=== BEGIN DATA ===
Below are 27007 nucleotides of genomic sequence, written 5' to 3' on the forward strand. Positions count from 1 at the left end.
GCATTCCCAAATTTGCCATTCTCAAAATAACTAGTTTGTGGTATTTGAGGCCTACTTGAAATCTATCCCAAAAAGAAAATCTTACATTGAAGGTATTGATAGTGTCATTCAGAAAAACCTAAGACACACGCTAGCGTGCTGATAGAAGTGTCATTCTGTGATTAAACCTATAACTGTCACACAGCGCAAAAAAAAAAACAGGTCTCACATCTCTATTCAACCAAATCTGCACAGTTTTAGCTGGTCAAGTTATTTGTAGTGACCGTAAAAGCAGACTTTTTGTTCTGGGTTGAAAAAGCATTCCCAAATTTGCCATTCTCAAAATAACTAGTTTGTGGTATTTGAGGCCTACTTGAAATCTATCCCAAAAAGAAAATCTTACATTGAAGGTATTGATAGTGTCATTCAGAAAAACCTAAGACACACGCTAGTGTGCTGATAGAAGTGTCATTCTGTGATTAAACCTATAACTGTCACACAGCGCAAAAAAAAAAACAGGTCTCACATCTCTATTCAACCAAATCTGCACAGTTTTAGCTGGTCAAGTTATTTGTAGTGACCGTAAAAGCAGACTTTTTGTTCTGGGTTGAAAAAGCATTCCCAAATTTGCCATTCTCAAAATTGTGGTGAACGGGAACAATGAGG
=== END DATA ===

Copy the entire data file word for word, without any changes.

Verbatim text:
Below are 27007 nucleotides of genomic sequence, written 5' to 3' on the forward strand. Positions count from 1 at the left end.
GCATTCCCAAATTTGCCATTCTCAAAATAACTAGTTTGTGGTATTTGAGGCCTACTTGAAATCTATCCCAAAAAGAAAATCTTACATTGAAGGTATTGATAGTGTCATTCAGAAAAACCTAAGACACACGCTAGCGTGCTGATAGAAGTGTCATTCTGTGATTAAACCTATAACTGTCACACAGCGCAAAAAAAAAAACAGGTCTCACATCTCTATTCAACCAAATCTGCACAGTTTTAGCTGGTCAAGTTATTTGTAGTGACCGTAAAAGCAGACTTTTTGTTCTGGGTTGAAAAAGCATTCCCAAATTTGCCATTCTCAAAATAACTAGTTTGTGGTATTTGAGGCCTACTTGAAATCTATCCCAAAAAGAAAATCTTACATTGAAGGTATTGATAGTGTCATTCAGAAAAACCTAAGACACACGCTAGTGTGCTGATAGAAGTGTCATTCTGTGATTAAACCTATAACTGTCACACAGCGCAAAAAAAAAAACAGGTCTCACATCTCTATTCAACCAAATCTGCACAGTTTTAGCTGGTCAAGTTATTTGTAGTGACCGTAAAAGCAGACTTTTTGTTCTGGGTTGAAAAAGCATTCCCAAATTTGCCATTCTCAAAATTGTGGTGAACGGGAACAATGAGG